A century of local racism

While the eyes of the world are currently focused on the explosion of racial violence in the United States at the hands of militarized police, there are many people who believe that such racism does not exist in Canada. However, to find historical examples of such racial vitriol in our country, we do not need to look any further than our own city.

To find an early and poignant example of such racism, one can turn to the spring of 1921, when Prince George was a bustling new community of 2053 residents. While most residents of the city at this time were white anglophones, the new city of Prince George was home to small and vibrant ethnic communities, seeking opportunities and a new life in the vast forests of the Canadian North. 

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In April of 1921, a fight broke out on Quebec Street between two groups of Chinese residents. The brawl was quickly broken up by the Prince George Municipal Police, but the implications of this fight moved far beyond the Chinese community. City Council, led by Acting Mayor Barney Keegan, developed a strategy to clean up the city of those they deemed undesirable. Their plans were published in The Citizenon April 22, 1921. However, it was curiously not the Chinese community who faced the blame or the consequences for the strife. Rather, Acting Mayor Keegan called for the round up and expulsion of the city’s 25-30 Black residents, most of whom lived in a small ethnic community centred around Third Avenue and Quebec Street. This part of town was referred to by the white residents using a name that will not be found boasted on signs and plaques around our downtown. Because Third and Quebec in 1921 was known as N*****town.

In the article, entitled “Shake-up Threatened in the City Government” it was noted that “[a]t that meeting Alderman Patterson made a motion, seconded by Alderman Wimbles, which instructed the city clerk to forward to the police commissioners a strong expression of the council’s desire to have the city cleared of undesirables… asking that all undesirables be ordered out of town, especially referring to ‘n*****town’.” The article goes on to state that “this city has become the ‘dumping ground’ for members of the underworld, and is putting up to the small police force of the city a heavy task to keep these undesirables in their place and protect the respectable citizens from annoyance.” It does not take an historian to find similarities to the attitudes of many in the city today.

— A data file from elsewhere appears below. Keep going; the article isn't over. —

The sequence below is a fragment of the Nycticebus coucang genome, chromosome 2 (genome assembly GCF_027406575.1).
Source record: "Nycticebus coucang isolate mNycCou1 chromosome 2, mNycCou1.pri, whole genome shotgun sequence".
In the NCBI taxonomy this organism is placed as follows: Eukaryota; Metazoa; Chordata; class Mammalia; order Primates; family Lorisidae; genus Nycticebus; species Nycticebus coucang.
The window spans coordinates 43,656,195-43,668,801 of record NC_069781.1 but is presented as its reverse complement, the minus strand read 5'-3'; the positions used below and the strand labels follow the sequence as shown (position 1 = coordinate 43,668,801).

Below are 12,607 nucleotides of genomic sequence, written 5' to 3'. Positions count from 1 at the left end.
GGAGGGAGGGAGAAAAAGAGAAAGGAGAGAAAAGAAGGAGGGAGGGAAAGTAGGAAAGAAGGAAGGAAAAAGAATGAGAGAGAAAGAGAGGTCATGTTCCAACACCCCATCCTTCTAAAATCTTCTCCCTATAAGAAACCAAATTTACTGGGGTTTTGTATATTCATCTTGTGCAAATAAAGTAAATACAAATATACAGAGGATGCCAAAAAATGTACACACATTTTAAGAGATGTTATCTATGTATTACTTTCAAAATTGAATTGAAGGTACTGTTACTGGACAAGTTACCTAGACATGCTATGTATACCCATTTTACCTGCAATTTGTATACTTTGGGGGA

At the end of April 1921, 99 years ago, the City of Prince George was set to use the force of the Municipal Police to drive out the local Black population on the basis of race rather than merit. A response came on May 6, 1921, from the desk of one Charles Sager, local barber and member of our fledgling black community.

Sager, like all non-Indigenous citizens of Prince George, came here seeking opportunity. Sager worked as a playwright across the States, staging shows across the American Midwest through the late 1800s. In Chicago, he was a founding member of the Pekin Theatre, the first Black owned and operated theatre in the United States in 1905. At some point between 1905 and 1921, Sager found his way north. Here, in this little community of Prince George, a storied member of the Black community found in history books was cutting hair for a living.